Web Sites That Put Region on the Map
Carr, M. Anthony, The Washington Times (Washington, DC)
In case you have wondered who's responsible for laying out the District the way it is, you can blame (or praise) French architect Pierre Charles L'Enfant. Believe it or not, his design has survived hundreds of years of development, modernization and acts of God.
Don't take my word for it. Visit his original map of the District at http://lcweb.loc.gov/exhibits/us.capitol/twtynine.jpg.
The map is just one link at a neat Web site I stumbled upon called D.C. Maps (http://www.mindspring.com/~chadallen/dc/simple/dchistor.htm). Though the Web address leaves much to be desired, the content is worth tapping the keys.
"There are several types of home pages," writes Tom Howder, the site designer. "Some provide tons of useful information on a small topic, some provide the necessary links to all that stuff, while some are just useless. I fear mine fits more into the third category."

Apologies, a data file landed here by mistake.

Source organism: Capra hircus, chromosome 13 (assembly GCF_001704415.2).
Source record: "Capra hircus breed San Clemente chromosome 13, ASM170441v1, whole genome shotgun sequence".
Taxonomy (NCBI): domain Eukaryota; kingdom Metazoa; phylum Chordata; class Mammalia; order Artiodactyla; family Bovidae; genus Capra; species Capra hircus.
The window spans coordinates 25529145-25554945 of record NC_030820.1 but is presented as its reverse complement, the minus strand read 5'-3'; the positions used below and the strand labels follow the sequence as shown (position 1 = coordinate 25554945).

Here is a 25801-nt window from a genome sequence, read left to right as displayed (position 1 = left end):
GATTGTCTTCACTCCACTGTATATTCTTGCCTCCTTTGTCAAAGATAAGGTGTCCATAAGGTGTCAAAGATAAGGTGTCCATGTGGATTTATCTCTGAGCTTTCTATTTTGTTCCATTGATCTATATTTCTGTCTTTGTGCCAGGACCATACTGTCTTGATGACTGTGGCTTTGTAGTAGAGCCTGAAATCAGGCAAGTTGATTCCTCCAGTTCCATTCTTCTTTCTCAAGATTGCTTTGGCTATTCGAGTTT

I disagree and thank this humble man for leaving D.C. Maps on the Web, now hosted and maintained by Chad Allen. It's enlightening to watch the developmental history of this great city unfold before your eyes, click by click.
Washingtonians have a rich heritage of planned growth and these maps prove it. Most of us in the suburbs can look back a few years to just trees and pastures. But the urbanites can really say they live in a place that's part of history.
Mapping on the Internet has made surveys, research and curiosity a more active spectator sport. The County Mapper in Prince William County, for instance, is an interactive Geographical Information System (GIS) application that allows users to view and query the county's GIS data.
One co-worker has pulled down the satellite image of his house in Lake Ridge and posted it as his computer's wallpaper. …